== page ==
CEBU, Philippines - As religious persecution continues to rise in China, Cardinal Joseph Zen Ze-kiun, outspoken former bishop of Hong Kong, appealed to Catholics and Christians around the world to also pray for countries where religions and sects are state-controlled and where the Catholic Church is banned.
“Please don’t forget about China that is still in dead waters, burning fires… terrible reality,” he said during his “testimony” before thousands of International Eucharistic Congress yesterday.
“We believe our prayers, especially adoration of the Eucharist, will give hope to our brothers and sisters,” he said.
For about half an hour, he shared how faith leads the people of China amid suffering, trials and difficulties. He narrated how the communist party took over China in 1948, which resulted to a “silent church” because the party “brainwashed” the people successfully in 1951.
He said all Catholic schools, specifically the teachers, were summoned supposedly to denounce the foreign missionaries and papal nuncio of China at that time. However, a Salesian took courage and said during the assembly: “It’s not allowed. Not allowed to declare ourselves against the pope, against the successor of St. Peter, and against who represent Jesus in our church.”
While the words “awakened” the assembly, the Salesian disappeared that day and found to have died in detention.
On September 8, 1955, during the feast of nativity of the Blessed Mother, persecution continued nationwide as almost 1,000 people, including Bishop Ignatius Kung Pin-Mei and priests in the diocesan office, were all arrested.
Bishop Pin-Mei was forced to confess his sins before the crowd, but the former shouted instead “Long live Christ the King!” to which the choir echoed and responded, “Long live Christ the King, long live our bishop!”
A young auxiliary bishop and the outspoken auxiliary bishop of Shanghai, Msgr. Thaddeus Ma Daqin, was placed under house arrest since he was ordained more than three years ago.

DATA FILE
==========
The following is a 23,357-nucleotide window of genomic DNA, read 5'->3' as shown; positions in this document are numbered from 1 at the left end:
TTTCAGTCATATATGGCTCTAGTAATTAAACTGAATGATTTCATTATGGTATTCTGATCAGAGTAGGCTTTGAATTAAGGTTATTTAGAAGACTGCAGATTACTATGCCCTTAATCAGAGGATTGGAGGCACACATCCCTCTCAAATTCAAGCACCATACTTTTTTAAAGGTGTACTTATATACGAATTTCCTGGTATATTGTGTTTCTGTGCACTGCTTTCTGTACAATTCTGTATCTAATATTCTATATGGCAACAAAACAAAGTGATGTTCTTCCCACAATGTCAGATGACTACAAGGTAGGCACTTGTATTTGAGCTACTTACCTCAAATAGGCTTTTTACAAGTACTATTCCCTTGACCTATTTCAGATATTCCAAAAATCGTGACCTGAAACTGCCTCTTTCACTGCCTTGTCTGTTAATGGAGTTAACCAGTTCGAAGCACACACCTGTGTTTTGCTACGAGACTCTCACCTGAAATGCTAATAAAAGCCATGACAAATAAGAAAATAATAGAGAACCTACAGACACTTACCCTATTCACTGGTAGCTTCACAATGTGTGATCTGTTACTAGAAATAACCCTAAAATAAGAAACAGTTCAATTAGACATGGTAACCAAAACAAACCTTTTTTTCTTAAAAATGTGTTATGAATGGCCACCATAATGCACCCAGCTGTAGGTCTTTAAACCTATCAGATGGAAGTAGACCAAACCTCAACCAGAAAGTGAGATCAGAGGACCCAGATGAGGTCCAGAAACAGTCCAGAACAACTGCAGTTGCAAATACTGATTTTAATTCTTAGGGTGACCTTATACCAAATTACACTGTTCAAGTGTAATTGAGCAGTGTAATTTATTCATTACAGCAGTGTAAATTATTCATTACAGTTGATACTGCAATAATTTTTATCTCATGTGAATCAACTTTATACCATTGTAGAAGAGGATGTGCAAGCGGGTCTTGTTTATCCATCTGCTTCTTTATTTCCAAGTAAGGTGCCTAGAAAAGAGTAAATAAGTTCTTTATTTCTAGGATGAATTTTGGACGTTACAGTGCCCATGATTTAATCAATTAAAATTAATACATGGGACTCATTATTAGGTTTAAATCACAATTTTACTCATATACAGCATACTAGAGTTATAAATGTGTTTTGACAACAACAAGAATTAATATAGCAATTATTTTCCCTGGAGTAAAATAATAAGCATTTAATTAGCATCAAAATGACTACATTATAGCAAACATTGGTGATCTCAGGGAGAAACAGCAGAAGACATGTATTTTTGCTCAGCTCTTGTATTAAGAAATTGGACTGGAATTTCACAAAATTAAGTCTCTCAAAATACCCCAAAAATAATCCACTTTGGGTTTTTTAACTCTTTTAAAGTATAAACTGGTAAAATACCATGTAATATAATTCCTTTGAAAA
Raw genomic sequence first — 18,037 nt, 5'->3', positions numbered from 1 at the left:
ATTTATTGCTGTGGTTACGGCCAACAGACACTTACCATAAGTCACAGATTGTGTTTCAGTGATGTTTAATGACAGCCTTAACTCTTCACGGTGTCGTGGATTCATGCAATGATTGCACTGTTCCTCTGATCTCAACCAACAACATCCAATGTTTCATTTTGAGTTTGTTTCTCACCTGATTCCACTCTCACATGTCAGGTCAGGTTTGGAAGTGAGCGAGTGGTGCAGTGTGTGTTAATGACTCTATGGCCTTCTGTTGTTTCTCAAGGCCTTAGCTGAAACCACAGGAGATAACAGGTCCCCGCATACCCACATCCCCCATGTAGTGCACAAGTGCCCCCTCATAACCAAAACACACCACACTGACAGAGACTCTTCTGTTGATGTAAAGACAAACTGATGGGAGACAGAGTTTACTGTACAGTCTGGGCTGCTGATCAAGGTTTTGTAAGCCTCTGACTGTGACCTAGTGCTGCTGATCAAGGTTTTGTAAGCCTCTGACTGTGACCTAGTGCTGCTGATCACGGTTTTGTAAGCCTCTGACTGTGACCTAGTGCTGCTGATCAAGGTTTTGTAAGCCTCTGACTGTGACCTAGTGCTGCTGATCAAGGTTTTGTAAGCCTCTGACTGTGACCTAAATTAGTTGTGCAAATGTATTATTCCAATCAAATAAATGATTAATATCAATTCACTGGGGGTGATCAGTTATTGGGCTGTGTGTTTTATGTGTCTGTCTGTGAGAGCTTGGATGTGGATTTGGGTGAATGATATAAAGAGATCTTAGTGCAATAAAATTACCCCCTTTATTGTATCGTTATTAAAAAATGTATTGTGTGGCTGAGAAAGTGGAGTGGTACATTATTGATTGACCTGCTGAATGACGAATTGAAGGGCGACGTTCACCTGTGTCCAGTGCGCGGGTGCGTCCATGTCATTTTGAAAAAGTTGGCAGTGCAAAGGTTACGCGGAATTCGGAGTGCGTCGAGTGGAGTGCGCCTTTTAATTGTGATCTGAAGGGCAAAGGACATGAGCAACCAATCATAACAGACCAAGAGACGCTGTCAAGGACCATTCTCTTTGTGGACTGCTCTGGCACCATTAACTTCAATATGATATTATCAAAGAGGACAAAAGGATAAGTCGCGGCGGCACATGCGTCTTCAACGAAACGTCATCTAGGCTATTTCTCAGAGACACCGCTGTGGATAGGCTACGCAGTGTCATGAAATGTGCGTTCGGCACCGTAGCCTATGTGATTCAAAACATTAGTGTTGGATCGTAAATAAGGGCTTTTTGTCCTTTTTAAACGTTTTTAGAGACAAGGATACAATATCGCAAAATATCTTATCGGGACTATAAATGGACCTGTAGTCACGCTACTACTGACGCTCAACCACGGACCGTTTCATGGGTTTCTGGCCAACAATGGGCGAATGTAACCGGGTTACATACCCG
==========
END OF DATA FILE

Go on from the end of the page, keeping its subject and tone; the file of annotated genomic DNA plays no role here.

Zen, as Ze-kiun is popularly known, explained that the courage of the Bishop, of every Catholic come from the Holy Spirit. Sometime in 1949, all churches and celebrant of the Eucharist spent a few minutes to give systematic catechesis.
“Everybody knew the consequence if they refuse to comply. Imagine how terrified were the parents of these boys and girls. Some pleaded, children say, please have pity on us,” he said.
Zen said it is not enough to just proclaim faith. One should live out the faith as part of the “mission” of proclaiming and recognizing Christ.
Zen, now 84, is likened to a folk hero among Chinese Catholics because of his outspoken support to the underground Church and willingness to stand up to the Communist leadership. He was bishop of Hong Kong from 2002 to 2009 and was made a Cardinal by Pope Benedict XVI in 2006.
A Salesian priest, he is a vocal critic of China’s communist government and has called for Hong Kong to be given full democracy.
Cebu Archbishop Jose Palma said Zen’s message is a way of reminding people that faith is a “gift” with many dimensions.
“Listening to him make me feel how privileged we are… we can practice our faith without the threat of martyrdom. We should be truly grateful, happy for this privilege and should really live out this privilege,” he said.
Palma believes that the problems and trials the Catholic Chinese face are the “challenges” of the Lord. “We are one with them,” he said.
Palma said earlier some nationals of “communist” countries were denied permission to travel but some Chinese Christians from Hong Kong and Macau are joining the congress.
Although Hong Kong and Macau have reverted to Chinese rule, they are “special administrative regions” that are accorded autonomy by China. (FREEMAN)